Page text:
Dream: "To be a broadcaster, an anchor… I really think my passion is there."
3) Name: Jovito Jose Katigbak
OFW parent: Father works in Saudi Arabia
Biggest challenge: "Growing up without a father figure. There are certain decisions [that] when you have to make them instantly, you have to go with your guts."
Hardest moment: "Every day. There is not a single day I don't think of him. We speak everyday through Skype."
The silver lining: "His sacrifices made me the person I am now. It's not about the economic gains or the prestige of having an OFW parent; it's about being stronger and a better individual."
Lesson learned: "Appreciate the little things you have. Give importance to the small things and value what you have."
Dream: "To be an ambassador or a counsel, because I learned that some of my dad's co-workers experience difficulty in another land. I want to pay my blessings forward and reach out to other people."
4) Mark Collin Solas
OFW parent: Father is a seaman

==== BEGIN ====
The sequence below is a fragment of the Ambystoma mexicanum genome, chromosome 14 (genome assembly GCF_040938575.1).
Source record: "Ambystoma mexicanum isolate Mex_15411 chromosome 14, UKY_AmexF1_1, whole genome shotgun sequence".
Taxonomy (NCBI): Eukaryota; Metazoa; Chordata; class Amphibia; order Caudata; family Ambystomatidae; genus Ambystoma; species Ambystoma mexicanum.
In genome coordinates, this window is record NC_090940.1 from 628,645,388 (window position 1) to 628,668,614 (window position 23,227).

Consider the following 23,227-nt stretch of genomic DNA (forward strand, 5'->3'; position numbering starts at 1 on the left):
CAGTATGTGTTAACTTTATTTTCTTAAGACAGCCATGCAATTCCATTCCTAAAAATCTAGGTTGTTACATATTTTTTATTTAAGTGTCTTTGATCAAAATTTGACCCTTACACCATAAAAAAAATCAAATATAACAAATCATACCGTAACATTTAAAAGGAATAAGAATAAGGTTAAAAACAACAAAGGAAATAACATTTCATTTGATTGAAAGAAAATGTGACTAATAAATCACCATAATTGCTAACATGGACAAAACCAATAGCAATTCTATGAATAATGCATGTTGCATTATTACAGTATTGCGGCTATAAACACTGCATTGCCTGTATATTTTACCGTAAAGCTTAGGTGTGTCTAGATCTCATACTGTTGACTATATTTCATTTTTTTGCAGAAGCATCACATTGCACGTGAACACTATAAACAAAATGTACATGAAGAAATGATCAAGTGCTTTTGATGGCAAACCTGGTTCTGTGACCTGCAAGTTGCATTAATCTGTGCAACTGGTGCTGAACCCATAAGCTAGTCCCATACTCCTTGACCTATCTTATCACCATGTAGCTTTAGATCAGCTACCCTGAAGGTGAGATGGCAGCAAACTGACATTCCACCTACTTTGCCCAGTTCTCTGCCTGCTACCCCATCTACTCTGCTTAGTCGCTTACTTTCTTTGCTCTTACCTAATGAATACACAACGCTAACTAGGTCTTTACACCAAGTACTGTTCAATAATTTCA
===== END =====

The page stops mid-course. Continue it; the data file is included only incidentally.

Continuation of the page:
Biggest challenge: "The emotional part of being far away from my father. I have to cope with challenges [without him]."
Hardest moment: "Occasions like school graduations that only happen once and where my father should be. I was sad when he told me that he won't be able to attend my graduation from college, but [I know his] support [for me] doesn't stop."
The silver lining: "He supports our family's daily needs to help sustain whatever we have."
Lesson learned: "I make the most of my time with him when he is here in the Philippines."
Dream: "To become a seaman. I'm taking up his course to take on the same job, the same profession, so that I [may] appreciate what he is doing for us to be financially stable. I love his job; to be an officer, to man a vessel, to be a captain."